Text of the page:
Here’s an instructive tale in the context of estate planning, which we pass along to our readers across Arkansas and elsewhere today to underscore the importance of thinking broadly regarding estate matters and objectives.

The segue to such a discussion, which we impart from the details provided in a recent national media account, is rather jarring and abrupt.

To wit: Reportedly, scores of thousands of long-term-care policyholders seeking protection against soaring health care spikes in their advanced years could lose their paid-for protection following a regulatory order that their insurer — a company with a national scope and reputation — liquidate its business because of seemingly insuperable financial difficulties.

What that fundamentally means to many of those long-term and dutifully paying individual and family policyholders is this: They could likely lose paid-in premium amounts saved up in their accounts and applicable toward health care in later years that exceed the maximum payout amounts provided by “guarantee funds” that exist in all American states.

In many instances, the ceiling applicable to those funds’ payouts (which differs among the states) is well beneath what policyholders have dutifully funneled into their accounts over many years.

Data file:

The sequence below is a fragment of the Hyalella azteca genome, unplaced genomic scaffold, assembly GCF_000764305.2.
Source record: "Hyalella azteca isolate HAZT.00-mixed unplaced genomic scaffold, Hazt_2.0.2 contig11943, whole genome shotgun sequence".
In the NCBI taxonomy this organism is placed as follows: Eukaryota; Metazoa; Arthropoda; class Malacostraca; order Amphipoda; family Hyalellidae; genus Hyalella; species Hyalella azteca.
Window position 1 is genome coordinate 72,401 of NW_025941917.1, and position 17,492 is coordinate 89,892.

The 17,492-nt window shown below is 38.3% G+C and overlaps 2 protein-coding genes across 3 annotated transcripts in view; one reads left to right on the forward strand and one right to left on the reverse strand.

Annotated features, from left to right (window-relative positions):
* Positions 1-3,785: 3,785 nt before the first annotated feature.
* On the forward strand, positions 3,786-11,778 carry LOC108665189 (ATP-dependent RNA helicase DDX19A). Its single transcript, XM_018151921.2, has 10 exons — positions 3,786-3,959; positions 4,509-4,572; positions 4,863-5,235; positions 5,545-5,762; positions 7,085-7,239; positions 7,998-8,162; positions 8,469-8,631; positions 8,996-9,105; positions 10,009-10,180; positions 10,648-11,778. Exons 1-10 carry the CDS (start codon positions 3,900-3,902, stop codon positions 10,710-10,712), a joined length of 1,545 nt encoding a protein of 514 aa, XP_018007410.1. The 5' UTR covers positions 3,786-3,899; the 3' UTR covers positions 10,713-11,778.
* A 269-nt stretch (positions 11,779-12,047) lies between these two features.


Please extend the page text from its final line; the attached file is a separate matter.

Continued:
The scenario regarding insurer Penn Treaty is obviously frightening and, hopefully, an occurrence that is aberrational and not repeated. Given the constant and material rise in health care costs, though, it is far from inconceivable that such a story might again surface, and repeatedly.

Indeed, the above-cited New York Times article notes “warnings about problems with long-term-care insurance since the early 1990s.”

No risk can ever be safeguarded against in an absolute manner, and that is seemingly true especially in the health care realm, where uncertainty abounds regarding future costs, program direction and other key variables.

From an estate planning context, a story like the above is immediately relevant and instructive, because it imparts the importance of planning across the universe of matters that are together centrally important to individuals and families in a given case.

Health care is obviously one such concern. So, too, though, are matters concerning property preservation, lawful tax avoidance, gifting, charitable contributions, inheritances and a host of other matters.

Attending to all such variables in a comprehensive way can go far toward promoting overall goals and reducing risks associated with any single concern.